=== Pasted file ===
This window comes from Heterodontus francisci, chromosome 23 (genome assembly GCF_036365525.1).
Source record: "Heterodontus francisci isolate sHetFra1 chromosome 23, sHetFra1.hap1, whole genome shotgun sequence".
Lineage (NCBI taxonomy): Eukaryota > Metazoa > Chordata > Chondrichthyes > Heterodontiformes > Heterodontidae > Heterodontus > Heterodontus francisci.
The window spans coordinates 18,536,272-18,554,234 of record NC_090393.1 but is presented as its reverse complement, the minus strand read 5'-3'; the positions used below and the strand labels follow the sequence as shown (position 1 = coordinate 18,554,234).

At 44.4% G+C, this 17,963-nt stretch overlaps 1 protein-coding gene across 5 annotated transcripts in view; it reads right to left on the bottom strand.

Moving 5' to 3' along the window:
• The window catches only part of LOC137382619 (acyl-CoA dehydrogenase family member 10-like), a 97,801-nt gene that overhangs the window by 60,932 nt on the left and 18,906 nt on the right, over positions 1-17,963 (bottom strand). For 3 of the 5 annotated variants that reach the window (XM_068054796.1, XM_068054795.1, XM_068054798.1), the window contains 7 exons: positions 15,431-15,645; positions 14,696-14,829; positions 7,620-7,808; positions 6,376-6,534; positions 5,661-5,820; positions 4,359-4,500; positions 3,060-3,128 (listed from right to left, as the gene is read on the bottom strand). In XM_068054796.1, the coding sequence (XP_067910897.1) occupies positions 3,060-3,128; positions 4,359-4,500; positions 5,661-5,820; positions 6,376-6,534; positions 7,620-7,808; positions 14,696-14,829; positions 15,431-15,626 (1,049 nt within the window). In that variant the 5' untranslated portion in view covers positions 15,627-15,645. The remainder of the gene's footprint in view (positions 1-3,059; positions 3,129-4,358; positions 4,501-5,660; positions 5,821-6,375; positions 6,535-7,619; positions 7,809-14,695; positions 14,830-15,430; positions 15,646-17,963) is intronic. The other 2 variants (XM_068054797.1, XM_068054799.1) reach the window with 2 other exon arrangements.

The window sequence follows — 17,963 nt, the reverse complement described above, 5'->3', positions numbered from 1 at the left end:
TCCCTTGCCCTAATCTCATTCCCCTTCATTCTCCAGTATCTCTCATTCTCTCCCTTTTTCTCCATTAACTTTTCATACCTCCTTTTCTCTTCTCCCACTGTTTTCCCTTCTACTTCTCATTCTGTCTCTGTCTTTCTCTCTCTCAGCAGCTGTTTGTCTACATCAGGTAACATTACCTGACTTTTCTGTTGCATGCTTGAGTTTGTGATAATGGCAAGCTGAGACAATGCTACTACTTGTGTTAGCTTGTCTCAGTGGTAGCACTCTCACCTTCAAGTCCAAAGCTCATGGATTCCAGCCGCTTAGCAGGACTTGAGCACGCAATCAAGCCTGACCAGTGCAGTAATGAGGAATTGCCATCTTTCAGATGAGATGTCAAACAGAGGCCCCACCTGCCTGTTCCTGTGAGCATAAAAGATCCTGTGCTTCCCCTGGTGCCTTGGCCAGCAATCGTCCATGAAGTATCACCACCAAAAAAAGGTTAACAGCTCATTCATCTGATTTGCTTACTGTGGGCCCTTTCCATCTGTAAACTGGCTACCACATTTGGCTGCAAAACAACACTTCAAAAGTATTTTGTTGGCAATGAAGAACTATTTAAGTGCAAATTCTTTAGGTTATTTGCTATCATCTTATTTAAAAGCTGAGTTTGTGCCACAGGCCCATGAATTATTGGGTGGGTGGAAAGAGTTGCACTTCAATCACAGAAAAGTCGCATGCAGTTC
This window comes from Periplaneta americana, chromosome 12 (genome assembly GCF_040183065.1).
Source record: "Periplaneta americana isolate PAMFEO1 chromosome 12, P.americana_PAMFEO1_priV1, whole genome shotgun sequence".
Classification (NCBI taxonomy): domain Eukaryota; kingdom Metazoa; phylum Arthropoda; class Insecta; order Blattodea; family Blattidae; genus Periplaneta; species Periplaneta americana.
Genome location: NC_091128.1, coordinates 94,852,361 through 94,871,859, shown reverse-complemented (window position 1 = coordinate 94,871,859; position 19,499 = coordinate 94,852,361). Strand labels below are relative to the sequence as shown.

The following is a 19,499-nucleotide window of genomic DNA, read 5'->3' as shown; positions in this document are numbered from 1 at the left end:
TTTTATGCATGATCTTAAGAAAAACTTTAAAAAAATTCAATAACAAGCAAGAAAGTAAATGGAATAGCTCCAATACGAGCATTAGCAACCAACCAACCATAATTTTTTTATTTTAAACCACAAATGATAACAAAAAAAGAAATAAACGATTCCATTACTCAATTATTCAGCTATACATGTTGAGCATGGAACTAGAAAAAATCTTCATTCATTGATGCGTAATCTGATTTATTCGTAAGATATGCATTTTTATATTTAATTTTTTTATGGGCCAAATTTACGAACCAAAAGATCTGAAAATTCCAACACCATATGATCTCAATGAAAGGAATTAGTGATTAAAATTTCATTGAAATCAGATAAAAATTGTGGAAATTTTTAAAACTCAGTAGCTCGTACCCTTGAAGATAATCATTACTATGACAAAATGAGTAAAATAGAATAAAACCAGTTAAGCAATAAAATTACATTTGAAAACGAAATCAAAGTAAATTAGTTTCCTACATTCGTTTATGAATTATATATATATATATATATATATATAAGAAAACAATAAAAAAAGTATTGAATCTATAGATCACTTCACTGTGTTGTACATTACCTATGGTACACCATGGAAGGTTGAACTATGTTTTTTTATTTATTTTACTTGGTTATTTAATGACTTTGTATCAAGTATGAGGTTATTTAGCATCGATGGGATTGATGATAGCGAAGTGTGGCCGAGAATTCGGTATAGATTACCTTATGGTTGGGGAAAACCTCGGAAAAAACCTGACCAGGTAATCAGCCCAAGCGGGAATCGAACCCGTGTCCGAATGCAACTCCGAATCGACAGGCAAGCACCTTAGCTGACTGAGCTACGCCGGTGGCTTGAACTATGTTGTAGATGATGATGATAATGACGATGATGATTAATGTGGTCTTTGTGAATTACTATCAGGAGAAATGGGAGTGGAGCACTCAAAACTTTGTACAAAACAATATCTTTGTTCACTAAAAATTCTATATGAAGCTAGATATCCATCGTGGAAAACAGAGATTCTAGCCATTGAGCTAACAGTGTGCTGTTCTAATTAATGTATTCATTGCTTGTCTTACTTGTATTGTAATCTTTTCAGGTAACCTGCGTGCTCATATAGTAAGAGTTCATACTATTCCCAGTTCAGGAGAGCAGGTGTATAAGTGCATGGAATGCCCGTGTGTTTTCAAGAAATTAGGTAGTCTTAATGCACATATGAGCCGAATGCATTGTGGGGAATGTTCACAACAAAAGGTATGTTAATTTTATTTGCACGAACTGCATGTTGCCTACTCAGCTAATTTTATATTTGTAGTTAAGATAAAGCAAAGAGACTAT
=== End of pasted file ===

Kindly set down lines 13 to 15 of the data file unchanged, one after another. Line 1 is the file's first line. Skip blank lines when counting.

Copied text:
Genome location: NC_091128.1, coordinates 94,852,361 through 94,871,859, shown reverse-complemented (window position 1 = coordinate 94,871,859; position 19,499 = coordinate 94,852,361). Strand labels below are relative to the sequence as shown.

The following is a 19,499-nucleotide window of genomic DNA, read 5'->3' as shown; positions in this document are numbered from 1 at the left end:
TTTTATGCATGATCTTAAGAAAAACTTTAAAAAAATTCAATAACAAGCAAGAAAGTAAATGGAATAGCTCCAATACGAGCATTAGCAACCAACCAACCATAATTTTTTTATTTTAAACCACAAATGATAACAAAAAAAGAAATAAACGATTCCATTACTCAATTATTCAGCTATACATGTTGAGCATGGAACTAGAAAAAATCTTCATTCATTGATGCGTAATCTGATTTATTCGTAAGATATGCATTTTTATATTTAATTTTTTTATGGGCCAAATTTACGAACCAAAAGATCTGAAAATTCCAACACCATATGATCTCAATGAAAGGAATTAGTGATTAAAATTTCATTGAAATCAGATAAAAATTGTGGAAATTTTTAAAACTCAGTAGCTCGTACCCTTGAAGATAATCATTACTATGACAAAATGAGTAAAATAGAATAAAACCAGTTAAGCAATAAAATTACATTTGAAAACGAAATCAAAGTAAATTAGTTTCCTACATTCGTTTATGAATTATATATATATATATATATATATATAAGAAAACAATAAAAAAAGTATTGAATCTATAGATCACTTCACTGTGTTGTACATTACCTATGGTACACCATGGAAGGTTGAACTATGTTTTTTTATTTATTTTACTTGGTTATTTAATGACTTTGTATCAAGTATGAGGTTATTTAGCATCGATGGGATTGATGATAGCGAAGTGTGGCCGAGAATTCGGTATAGATTACCTTATGGTTGGGGAAAACCTCGGAAAAAACCTGACCAGGTAATCAGCCCAAGCGGGAATCGAACCCGTGTCCGAATGCAACTCCGAATCGACAGGCAAGCACCTTAGCTGACTGAGCTACGCCGGTGGCTTGAACTATGTTGTAGATGATGATGATAATGACGATGATGATTAATGTGGTCTTTGTGAATTACTATCAGGAGAAATGGGAGTGGAGCACTCAAAACTTTGTACAAAACAATATCTTTGTTCACTAAAAATTCTATATGAAGCTAGATATCCATCGTGGAAAACAGAGATTCTAGCCATTGAGCTAACAGTGTGCTGTTCTAATTAATGTATTCATTGCTTGTCTTACTTGTATTGTAATCTTTTCAGGTAACCTGCGTGCTCATATAGTAAGAGTTCATACTATTCCCAGTTCAGGAGAGCAGGTGTATAAGTGCATGGAATGCCCGTGTGTTTTCAAGAAATTAGGTAGTCTTAATGCACATATGAGCCGAATGCATTGTGGGGAATGTTCACAACAAAAGGTATGTTAATTTTATTTGCACGAACTGCATGTTGCCTACTCAGCTAATTTTATATTTGTAGTTAAGATAAAGCAAAGAGACTAT